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with a difference in performance-related costs of low- versus high-engagement teams totaling $2,104,823.3 (Lockwood).

Life insurance industry
Two studies of employees in the life insurance industry examined the impact of employee perceptions that they had the power to make decisions, sufficient knowledge and information to do the job effectively, and rewards for high performance. Both studies included large samples of employees (3,570 employees in 49 organizations and 4,828 employees in 92 organizations). In both studies, high-involvement management practices were positively associated with employee morale, employee retention, and firm financial performance. Watson Wyatt found that high-commitment organizations (one with loyal and dedicated employees) out-performed those with low commitment by 47% in the 2000 study and by 200% in the 2002 study.
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Productivity
In a study of professional service firms, the Hay Group found that offices with engaged employees were up to 43% more productive. The most striking finding is the almost 52% gaps in operating incomes between companies with highly engaged employees and companies whose employees have lowengagement scores. High-engagement companies improved 19.2% while lowengagement companies declined 32.7% in operating income during the study period. For example, New Century Financial Corporation, a U.S. specialty mortgage banking company, found that account executives in the wholesale division who were actively disengaged produced 28% less revenue than their colleagues who were engaged. Furthermore, those not engaged generated 23% less revenue than their engaged counterparts. Engaged employees also outperformed the not engaged and actively disengaged employees in other divisions. It comes as no surprise, then, that engaged 7

employees have been statistically linked with innovation events and better problem solving.

Generating engagement
Recent research has focused on developing a better understanding of how variables such as quality of work relationships and values of the organization interact and their link to important work outcomes.84% of highly engaged employees believe they can positively impact the quality of their organization's products, compared with only 31 percent of the disengaged. From the perspective of the employee, "outcomes" range from strong commitment to the isolation of oneself from the organization. The study done by the Gallup Management Journal has shown that only 29% of employees are actively engaged in their jobs. Those "engaged" employees work with passion and feel a strong connection to their company. About ⅔ of the business units scoring above the median on employee engagement also scored above the median on performance.. Moreover, 54% of employees are not engaged meaning that they go through each workday putting time but no passion into their work. Only about ⅓ of companies below the median on employee engagement scored above the median on performance. Access to a reliable model enables organizations to conduct validation studies to establish the relationship of employee engagement to productivity/performance and other measures linked to effectiveness. It is an important principle of industrial and organizational psychology (i.e. the application of psychological theories, research methods, and intervention strategies involving workplace issues) that validation studies should be anchored in reliable scales (i.e. organized and related groups of items) and not simply focus on individual elements in isolation. To understand how high levels of employee engagement affect organizational performance/productivity it is important to have an a priori model that demonstrates how the scales interact. There is also overlap between this concept and those relating to well-being at work and the psychological contract.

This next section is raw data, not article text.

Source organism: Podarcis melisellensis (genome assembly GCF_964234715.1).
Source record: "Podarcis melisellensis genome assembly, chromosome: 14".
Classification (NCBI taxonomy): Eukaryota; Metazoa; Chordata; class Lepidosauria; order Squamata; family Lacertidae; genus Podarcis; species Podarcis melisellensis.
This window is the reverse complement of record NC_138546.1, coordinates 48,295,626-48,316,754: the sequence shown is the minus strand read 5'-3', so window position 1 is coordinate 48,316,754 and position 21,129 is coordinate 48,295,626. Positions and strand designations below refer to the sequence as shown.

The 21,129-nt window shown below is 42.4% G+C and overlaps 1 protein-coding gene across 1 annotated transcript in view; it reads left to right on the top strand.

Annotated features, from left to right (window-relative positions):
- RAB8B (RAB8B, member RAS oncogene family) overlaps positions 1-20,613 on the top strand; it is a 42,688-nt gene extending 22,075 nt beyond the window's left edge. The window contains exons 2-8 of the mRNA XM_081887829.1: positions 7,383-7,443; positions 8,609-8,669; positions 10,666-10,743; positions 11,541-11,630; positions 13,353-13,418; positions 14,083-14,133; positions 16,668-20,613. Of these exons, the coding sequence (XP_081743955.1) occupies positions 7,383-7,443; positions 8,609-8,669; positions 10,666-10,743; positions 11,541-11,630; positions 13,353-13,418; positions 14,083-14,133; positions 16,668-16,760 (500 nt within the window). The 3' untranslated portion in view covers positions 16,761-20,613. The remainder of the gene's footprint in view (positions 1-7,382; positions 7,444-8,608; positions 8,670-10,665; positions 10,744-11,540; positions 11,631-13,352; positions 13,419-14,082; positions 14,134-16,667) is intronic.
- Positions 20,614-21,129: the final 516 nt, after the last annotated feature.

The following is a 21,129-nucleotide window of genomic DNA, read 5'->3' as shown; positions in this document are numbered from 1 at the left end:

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As employee productivity is clearly connected with employee engagement, creating an environment that encourages employee engagement is considered to be essential in the effective management of human capital.

Influences

Employee perceptions of job importance. According to a 2006 study by Gerard Seijts and Dan Crim, "...an employees attitude toward the job['s importance] and the company had the greatest impact on loyalty and customer service then all other employee factors combined."

Employee clarity of job expectations. "If expectations are not clear and basic materials and equipment not provided, negative emotions such as boredom or resentment may result, and the employee may then become focused on surviving more than thinking about how he can help the organization succeed."

Career advancement/improvement opportunities. "Plant supervisors and managers indicated that many plant improvements were being made outside the suggestion system, where employees initiated changes in order to reap the bonuses generated by the subsequent cost savings."

Regular feedback and dialogue with superiors. "Feedback is the key to giving employees a sense of where they’re going, but many organizations are remarkably bad at giving it." "'What I really wanted to hear was 'Thanks. You did a good job.' But all my boss did was hand me a check.'"